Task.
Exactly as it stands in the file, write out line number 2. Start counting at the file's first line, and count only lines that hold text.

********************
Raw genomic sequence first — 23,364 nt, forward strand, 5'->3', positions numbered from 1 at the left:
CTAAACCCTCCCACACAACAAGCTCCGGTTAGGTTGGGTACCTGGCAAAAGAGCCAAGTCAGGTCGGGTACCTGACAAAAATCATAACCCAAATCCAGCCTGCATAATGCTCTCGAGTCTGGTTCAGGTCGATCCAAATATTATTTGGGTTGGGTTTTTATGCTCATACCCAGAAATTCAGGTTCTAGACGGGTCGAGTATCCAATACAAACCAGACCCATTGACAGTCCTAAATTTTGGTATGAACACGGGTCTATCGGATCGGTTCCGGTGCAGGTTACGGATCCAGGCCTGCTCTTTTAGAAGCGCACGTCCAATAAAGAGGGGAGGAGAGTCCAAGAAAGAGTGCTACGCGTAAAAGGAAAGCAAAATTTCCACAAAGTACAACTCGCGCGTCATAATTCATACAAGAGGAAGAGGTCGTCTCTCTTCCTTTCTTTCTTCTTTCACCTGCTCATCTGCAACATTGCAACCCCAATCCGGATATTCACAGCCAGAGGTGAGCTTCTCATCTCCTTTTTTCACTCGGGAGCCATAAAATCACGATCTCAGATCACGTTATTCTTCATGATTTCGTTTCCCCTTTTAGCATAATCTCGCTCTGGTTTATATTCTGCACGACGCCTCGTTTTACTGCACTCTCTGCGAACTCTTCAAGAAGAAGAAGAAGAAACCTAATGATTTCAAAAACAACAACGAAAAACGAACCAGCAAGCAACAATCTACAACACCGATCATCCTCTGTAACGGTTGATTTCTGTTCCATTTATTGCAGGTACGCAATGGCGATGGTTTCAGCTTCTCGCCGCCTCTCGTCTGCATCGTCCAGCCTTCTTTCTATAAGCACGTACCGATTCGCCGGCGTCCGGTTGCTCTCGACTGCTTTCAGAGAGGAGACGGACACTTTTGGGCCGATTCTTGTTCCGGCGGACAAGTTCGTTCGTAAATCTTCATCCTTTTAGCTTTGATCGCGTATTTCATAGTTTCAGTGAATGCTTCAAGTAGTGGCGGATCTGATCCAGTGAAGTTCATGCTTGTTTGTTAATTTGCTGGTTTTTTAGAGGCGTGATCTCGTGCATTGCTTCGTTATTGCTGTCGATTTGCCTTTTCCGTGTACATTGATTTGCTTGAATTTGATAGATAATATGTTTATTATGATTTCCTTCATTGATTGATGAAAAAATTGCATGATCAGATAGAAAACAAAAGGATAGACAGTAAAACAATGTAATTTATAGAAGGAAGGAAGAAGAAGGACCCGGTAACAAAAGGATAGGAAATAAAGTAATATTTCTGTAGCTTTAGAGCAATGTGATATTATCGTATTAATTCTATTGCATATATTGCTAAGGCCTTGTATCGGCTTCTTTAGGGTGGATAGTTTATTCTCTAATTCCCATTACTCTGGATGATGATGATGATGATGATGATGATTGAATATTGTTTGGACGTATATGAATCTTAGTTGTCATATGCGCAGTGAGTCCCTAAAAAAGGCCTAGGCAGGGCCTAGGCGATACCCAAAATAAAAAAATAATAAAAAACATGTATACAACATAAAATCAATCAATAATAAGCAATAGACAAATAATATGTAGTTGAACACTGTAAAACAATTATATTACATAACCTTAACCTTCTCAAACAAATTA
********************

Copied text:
CTAAACCCTCCCACACAACAAGCTCCGGTTAGGTTGGGTACCTGGCAAAAGAGCCAAGTCAGGTCGGGTACCTGACAAAAATCATAACCCAAATCCAGCCTGCATAATGCTCTCGAGTCTGGTTCAGGTCGATCCAAATATTATTTGGGTTGGGTTTTTATGCTCATACCCAGAAATTCAGGTTCTAGACGGGTCGAGTATCCAATACAAACCAGACCCATTGACAGTCCTAAATTTTGGTATGAACACGGGTCTATCGGATCGGTTCCGGTGCAGGTTACGGATCCAGGCCTGCTCTTTTAGAAGCGCACGTCCAATAAAGAGGGGAGGAGAGTCCAAGAAAGAGTGCTACGCGTAAAAGGAAAGCAAAATTTCCACAAAGTACAACTCGCGCGTCATAATTCATACAAGAGGAAGAGGTCGTCTCTCTTCCTTTCTTTCTTCTTTCACCTGCTCATCTGCAACATTGCAACCCCAATCCGGATATTCACAGCCAGAGGTGAGCTTCTCATCTCCTTTTTTCACTCGGGAGCCATAAAATCACGATCTCAGATCACGTTATTCTTCATGATTTCGTTTCCCCTTTTAGCATAATCTCGCTCTGGTTTATATTCTGCACGACGCCTCGTTTTACTGCACTCTCTGCGAACTCTTCAAGAAGAAGAAGAAGAAACCTAATGATTTCAAAAACAACAACGAAAAACGAACCAGCAAGCAACAATCTACAACACCGATCATCCTCTGTAACGGTTGATTTCTGTTCCATTTATTGCAGGTACGCAATGGCGATGGTTTCAGCTTCTCGCCGCCTCTCGTCTGCATCGTCCAGCCTTCTTTCTATAAGCACGTACCGATTCGCCGGCGTCCGGTTGCTCTCGACTGCTTTCAGAGAGGAGACGGACACTTTTGGGCCGATTCTTGTTCCGGCGGACAAGTTCGTTCGTAAATCTTCATCCTTTTAGCTTTGATCGCGTATTTCATAGTTTCAGTGAATGCTTCAAGTAGTGGCGGATCTGATCCAGTGAAGTTCATGCTTGTTTGTTAATTTGCTGGTTTTTTAGAGGCGTGATCTCGTGCATTGCTTCGTTATTGCTGTCGATTTGCCTTTTCCGTGTACATTGATTTGCTTGAATTTGATAGATAATATGTTTATTATGATTTCCTTCATTGATTGATGAAAAAATTGCATGATCAGATAGAAAACAAAAGGATAGACAGTAAAACAATGTAATTTATAGAAGGAAGGAAGAAGAAGGACCCGGTAACAAAAGGATAGGAAATAAAGTAATATTTCTGTAGCTTTAGAGCAATGTGATATTATCGTATTAATTCTATTGCATATATTGCTAAGGCCTTGTATCGGCTTCTTTAGGGTGGATAGTTTATTCTCTAATTCCCATTACTCTGGATGATGATGATGATGATGATGATGATTGAATATTGTTTGGACGTATATGAATCTTAGTTGTCATATGCGCAGTGAGTCCCTAAAAAAGGCCTAGGCAGGGCCTAGGCGATACCCAAAATAAAAAAATAATAAAAAACATGTATACAACATAAAATCAATCAATAATAAGCAATAGACAAATAATATGTAGTTGAACACTGTAAAACAATTATATTACATAACCTTAACCTTCTCAAACAAATTA